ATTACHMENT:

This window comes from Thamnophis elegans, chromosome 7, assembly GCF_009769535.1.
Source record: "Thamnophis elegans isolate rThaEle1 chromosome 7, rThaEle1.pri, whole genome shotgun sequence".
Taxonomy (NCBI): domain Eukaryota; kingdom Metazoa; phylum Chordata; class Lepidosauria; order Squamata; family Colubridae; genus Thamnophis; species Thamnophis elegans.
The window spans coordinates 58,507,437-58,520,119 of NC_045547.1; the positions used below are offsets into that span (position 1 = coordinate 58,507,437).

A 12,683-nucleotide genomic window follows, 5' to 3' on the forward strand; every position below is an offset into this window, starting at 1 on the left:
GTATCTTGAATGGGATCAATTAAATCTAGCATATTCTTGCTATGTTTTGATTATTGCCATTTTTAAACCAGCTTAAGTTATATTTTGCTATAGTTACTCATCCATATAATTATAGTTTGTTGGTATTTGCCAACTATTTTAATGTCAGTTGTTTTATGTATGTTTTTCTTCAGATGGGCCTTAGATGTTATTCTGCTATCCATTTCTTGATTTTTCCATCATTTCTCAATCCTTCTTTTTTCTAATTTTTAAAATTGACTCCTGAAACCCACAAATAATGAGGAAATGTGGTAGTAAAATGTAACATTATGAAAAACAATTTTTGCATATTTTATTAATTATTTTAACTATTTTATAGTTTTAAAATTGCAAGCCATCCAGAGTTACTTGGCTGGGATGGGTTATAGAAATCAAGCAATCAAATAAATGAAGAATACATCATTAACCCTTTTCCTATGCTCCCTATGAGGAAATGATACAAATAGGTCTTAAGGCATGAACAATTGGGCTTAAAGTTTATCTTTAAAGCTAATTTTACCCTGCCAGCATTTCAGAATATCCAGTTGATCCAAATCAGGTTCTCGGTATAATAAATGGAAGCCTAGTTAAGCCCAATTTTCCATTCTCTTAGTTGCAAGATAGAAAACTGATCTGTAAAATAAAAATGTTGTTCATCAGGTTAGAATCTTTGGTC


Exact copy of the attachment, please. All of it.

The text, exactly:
This window comes from Thamnophis elegans, chromosome 7, assembly GCF_009769535.1.
Source record: "Thamnophis elegans isolate rThaEle1 chromosome 7, rThaEle1.pri, whole genome shotgun sequence".
Taxonomy (NCBI): domain Eukaryota; kingdom Metazoa; phylum Chordata; class Lepidosauria; order Squamata; family Colubridae; genus Thamnophis; species Thamnophis elegans.
The window spans coordinates 58,507,437-58,520,119 of NC_045547.1; the positions used below are offsets into that span (position 1 = coordinate 58,507,437).

A 12,683-nucleotide genomic window follows, 5' to 3' on the forward strand; every position below is an offset into this window, starting at 1 on the left:
GTATCTTGAATGGGATCAATTAAATCTAGCATATTCTTGCTATGTTTTGATTATTGCCATTTTTAAACCAGCTTAAGTTATATTTTGCTATAGTTACTCATCCATATAATTATAGTTTGTTGGTATTTGCCAACTATTTTAATGTCAGTTGTTTTATGTATGTTTTTCTTCAGATGGGCCTTAGATGTTATTCTGCTATCCATTTCTTGATTTTTCCATCATTTCTCAATCCTTCTTTTTTCTAATTTTTAAAATTGACTCCTGAAACCCACAAATAATGAGGAAATGTGGTAGTAAAATGTAACATTATGAAAAACAATTTTTGCATATTTTATTAATTATTTTAACTATTTTATAGTTTTAAAATTGCAAGCCATCCAGAGTTACTTGGCTGGGATGGGTTATAGAAATCAAGCAATCAAATAAATGAAGAATACATCATTAACCCTTTTCCTATGCTCCCTATGAGGAAATGATACAAATAGGTCTTAAGGCATGAACAATTGGGCTTAAAGTTTATCTTTAAAGCTAATTTTACCCTGCCAGCATTTCAGAATATCCAGTTGATCCAAATCAGGTTCTCGGTATAATAAATGGAAGCCTAGTTAAGCCCAATTTTCCATTCTCTTAGTTGCAAGATAGAAAACTGATCTGTAAAATAAAAATGTTGTTCATCAGGTTAGAATCTTTGGTC